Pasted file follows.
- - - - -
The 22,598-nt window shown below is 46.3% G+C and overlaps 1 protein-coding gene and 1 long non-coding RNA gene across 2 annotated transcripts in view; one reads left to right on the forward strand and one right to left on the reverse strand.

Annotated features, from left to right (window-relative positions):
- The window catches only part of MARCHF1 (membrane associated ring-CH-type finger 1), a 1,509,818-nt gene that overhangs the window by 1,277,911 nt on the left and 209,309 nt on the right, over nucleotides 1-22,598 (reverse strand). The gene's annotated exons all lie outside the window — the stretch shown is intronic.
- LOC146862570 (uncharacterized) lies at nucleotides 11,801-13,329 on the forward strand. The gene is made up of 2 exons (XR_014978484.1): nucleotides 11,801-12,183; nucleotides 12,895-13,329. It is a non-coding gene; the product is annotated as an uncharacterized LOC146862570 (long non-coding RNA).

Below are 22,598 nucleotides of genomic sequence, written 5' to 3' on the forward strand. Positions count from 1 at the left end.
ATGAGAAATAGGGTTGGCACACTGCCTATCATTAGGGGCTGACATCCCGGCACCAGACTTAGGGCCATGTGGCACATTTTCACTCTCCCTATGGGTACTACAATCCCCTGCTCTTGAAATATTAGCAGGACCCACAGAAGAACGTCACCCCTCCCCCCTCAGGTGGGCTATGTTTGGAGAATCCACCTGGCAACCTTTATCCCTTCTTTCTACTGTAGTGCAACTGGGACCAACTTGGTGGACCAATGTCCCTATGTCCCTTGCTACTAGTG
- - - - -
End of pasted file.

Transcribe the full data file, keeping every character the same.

The 22,598-nt window shown below is 46.3% G+C and overlaps 1 protein-coding gene and 1 long non-coding RNA gene across 2 annotated transcripts in view; one reads left to right on the forward strand and one right to left on the reverse strand.

Annotated features, from left to right (window-relative positions):
- The window catches only part of MARCHF1 (membrane associated ring-CH-type finger 1), a 1,509,818-nt gene that overhangs the window by 1,277,911 nt on the left and 209,309 nt on the right, over nucleotides 1-22,598 (reverse strand). The gene's annotated exons all lie outside the window — the stretch shown is intronic.
- LOC146862570 (uncharacterized) lies at nucleotides 11,801-13,329 on the forward strand. The gene is made up of 2 exons (XR_014978484.1): nucleotides 11,801-12,183; nucleotides 12,895-13,329. It is a non-coding gene; the product is annotated as an uncharacterized LOC146862570 (long non-coding RNA).

Below are 22,598 nucleotides of genomic sequence, written 5' to 3' on the forward strand. Positions count from 1 at the left end.
ATGAGAAATAGGGTTGGCACACTGCCTATCATTAGGGGCTGACATCCCGGCACCAGACTTAGGGCCATGTGGCACATTTTCACTCTCCCTATGGGTACTACAATCCCCTGCTCTTGAAATATTAGCAGGACCCACAGAAGAACGTCACCCCTCCCCCCTCAGGTGGGCTATGTTTGGAGAATCCACCTGGCAACCTTTATCCCTTCTTTCTACTGTAGTGCAACTGGGACCAACTTGGTGGACCAATGTCCCTATGTCCCTTGCTACTAGTG